Three Scottsdale proposals that would give local governments additional tools to protect neighborhoods from the negative impacts of short-term/vacation rental properties have been adopted and are now part of the League of Arizona Cities and Towns 2024 Legislative Agenda.
The proposals are designed to return quality of life to Arizona's communities. They ask the Arizona Legislature to amend state law so that local governments can cap the total number of short-term rentals in their community, limit density in specified areas, and establish separation requirements between short-term rentals.
"Mayors throughout Arizona recite horror stories about negative impacts of STRs," said Scottsdale Mayor David D. Ortega. "The undercutting of housing, shattered neighborhoods, blockage of pathways and undermining permanent resident population, which erode federal and state revenue sharing, are undeniable.”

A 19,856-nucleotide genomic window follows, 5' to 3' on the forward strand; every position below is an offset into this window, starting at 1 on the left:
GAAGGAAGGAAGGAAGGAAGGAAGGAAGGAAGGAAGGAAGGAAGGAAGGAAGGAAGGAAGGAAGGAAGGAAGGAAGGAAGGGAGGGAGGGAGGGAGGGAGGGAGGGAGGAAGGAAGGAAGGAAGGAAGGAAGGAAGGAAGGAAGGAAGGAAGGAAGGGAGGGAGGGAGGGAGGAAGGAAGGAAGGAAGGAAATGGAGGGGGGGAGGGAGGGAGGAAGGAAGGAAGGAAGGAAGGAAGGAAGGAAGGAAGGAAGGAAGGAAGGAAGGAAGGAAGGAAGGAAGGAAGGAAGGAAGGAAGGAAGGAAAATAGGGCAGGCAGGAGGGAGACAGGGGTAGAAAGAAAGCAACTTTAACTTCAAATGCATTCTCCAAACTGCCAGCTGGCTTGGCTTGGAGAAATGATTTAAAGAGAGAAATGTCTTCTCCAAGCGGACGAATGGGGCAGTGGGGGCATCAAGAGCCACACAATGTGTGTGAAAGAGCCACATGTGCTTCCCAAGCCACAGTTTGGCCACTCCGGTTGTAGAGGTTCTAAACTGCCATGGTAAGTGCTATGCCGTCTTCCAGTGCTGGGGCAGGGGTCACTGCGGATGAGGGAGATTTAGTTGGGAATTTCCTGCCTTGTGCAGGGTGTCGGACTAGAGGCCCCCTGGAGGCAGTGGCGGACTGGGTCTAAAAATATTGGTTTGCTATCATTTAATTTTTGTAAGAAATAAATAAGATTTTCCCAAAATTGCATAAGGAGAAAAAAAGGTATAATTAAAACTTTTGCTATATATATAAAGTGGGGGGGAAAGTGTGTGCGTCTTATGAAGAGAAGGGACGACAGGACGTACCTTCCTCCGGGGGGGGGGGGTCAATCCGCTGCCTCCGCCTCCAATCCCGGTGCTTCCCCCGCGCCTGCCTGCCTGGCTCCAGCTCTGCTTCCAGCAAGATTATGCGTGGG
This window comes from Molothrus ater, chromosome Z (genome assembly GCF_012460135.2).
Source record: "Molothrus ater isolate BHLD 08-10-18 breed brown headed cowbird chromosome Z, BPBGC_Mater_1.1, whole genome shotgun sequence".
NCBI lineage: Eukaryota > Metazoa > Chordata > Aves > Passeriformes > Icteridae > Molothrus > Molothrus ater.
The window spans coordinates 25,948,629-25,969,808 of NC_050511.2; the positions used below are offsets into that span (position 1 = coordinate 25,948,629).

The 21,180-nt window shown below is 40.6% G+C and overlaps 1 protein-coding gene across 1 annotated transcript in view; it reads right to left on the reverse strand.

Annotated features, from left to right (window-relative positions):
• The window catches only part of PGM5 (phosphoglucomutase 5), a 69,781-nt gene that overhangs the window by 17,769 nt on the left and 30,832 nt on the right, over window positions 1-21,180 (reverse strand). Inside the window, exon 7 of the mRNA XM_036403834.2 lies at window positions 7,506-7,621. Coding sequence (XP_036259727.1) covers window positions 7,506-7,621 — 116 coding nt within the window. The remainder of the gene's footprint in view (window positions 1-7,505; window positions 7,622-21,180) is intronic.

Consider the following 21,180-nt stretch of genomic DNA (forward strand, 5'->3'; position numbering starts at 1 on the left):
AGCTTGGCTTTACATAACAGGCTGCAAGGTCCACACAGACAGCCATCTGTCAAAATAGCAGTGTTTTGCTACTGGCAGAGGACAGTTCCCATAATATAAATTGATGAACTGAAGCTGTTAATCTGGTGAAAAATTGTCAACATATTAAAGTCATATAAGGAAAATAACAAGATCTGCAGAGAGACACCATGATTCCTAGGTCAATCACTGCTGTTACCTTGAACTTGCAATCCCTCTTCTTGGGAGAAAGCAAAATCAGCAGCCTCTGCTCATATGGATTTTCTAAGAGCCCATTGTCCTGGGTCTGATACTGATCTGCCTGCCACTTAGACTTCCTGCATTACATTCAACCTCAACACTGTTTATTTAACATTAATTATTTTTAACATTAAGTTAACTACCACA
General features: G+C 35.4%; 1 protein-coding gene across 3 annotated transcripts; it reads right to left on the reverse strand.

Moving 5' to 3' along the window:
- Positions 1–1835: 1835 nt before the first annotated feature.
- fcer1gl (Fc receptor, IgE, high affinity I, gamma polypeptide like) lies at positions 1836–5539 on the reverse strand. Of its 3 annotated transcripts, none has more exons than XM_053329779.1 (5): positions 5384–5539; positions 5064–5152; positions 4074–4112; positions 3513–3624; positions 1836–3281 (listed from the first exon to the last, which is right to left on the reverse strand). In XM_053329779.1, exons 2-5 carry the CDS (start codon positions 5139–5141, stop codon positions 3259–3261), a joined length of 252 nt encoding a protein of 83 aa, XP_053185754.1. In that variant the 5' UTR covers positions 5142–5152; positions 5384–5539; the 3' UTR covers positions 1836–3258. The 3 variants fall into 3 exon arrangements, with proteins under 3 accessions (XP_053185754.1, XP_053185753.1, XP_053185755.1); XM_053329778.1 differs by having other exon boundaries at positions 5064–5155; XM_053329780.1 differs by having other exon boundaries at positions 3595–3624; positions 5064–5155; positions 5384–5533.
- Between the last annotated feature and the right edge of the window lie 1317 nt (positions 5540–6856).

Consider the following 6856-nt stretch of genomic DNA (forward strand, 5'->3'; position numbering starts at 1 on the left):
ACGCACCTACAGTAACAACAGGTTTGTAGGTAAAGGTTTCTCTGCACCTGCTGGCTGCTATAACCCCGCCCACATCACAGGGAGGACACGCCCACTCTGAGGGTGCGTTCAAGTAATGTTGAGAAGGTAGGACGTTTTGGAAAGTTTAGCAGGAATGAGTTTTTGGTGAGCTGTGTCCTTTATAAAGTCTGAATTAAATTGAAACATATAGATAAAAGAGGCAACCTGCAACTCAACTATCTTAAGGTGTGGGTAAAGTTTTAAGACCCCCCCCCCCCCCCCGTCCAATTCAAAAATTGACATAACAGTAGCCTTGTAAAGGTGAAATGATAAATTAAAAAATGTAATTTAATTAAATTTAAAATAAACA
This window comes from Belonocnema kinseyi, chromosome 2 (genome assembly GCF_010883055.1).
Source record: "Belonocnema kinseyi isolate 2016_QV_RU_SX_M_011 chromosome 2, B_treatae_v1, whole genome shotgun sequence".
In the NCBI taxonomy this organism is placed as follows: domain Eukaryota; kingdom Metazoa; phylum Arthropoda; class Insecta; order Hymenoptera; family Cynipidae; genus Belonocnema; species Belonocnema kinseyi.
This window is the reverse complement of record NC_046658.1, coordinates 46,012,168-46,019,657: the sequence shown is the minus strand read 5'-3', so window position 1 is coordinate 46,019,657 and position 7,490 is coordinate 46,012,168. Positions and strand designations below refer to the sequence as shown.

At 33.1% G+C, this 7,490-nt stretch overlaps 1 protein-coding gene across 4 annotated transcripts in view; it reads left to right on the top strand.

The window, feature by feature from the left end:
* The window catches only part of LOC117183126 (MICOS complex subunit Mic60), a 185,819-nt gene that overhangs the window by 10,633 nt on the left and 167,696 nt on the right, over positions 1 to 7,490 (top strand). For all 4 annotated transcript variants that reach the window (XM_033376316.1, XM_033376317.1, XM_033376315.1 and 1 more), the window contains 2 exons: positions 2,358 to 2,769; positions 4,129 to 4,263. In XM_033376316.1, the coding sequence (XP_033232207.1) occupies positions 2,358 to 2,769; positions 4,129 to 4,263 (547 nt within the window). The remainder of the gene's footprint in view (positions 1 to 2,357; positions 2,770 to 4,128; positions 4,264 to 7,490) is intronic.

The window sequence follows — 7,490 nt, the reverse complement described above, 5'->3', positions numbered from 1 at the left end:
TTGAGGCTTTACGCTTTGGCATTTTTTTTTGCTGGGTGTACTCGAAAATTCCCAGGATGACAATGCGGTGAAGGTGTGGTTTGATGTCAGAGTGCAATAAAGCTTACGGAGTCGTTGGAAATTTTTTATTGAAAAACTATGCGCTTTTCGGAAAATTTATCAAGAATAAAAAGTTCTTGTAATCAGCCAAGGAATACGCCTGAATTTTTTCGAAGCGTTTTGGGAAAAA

In 2017, the Arizona Legislature pre-empted local authority over short-term rental properties, wiping away many municipal ordinances like the one in Scottsdale that banned property rentals of fewer than 30 days. Some smaller Arizona communities say that short-term/vacation rental properties now comprise nearly 15% of their total housing stock.
Tourist destinations like Scottsdale and Sedona struggle to manage the negative impacts of thousands of these properties, many clustered together in what once were quiet neighborhoods for young professionals, families, and retirees.
The city of Scottsdale and other local governments, now with support from the 91 communities comprising the League of Arizona Cities and Towns, will work during the 2024 session of the Arizona Legislature in hopes of establishing these measures in state law.
Find resources and information about short-term/vacation rental properties in Scottsdale at ScottsdaleAZ.gov, search “short-term rentals.”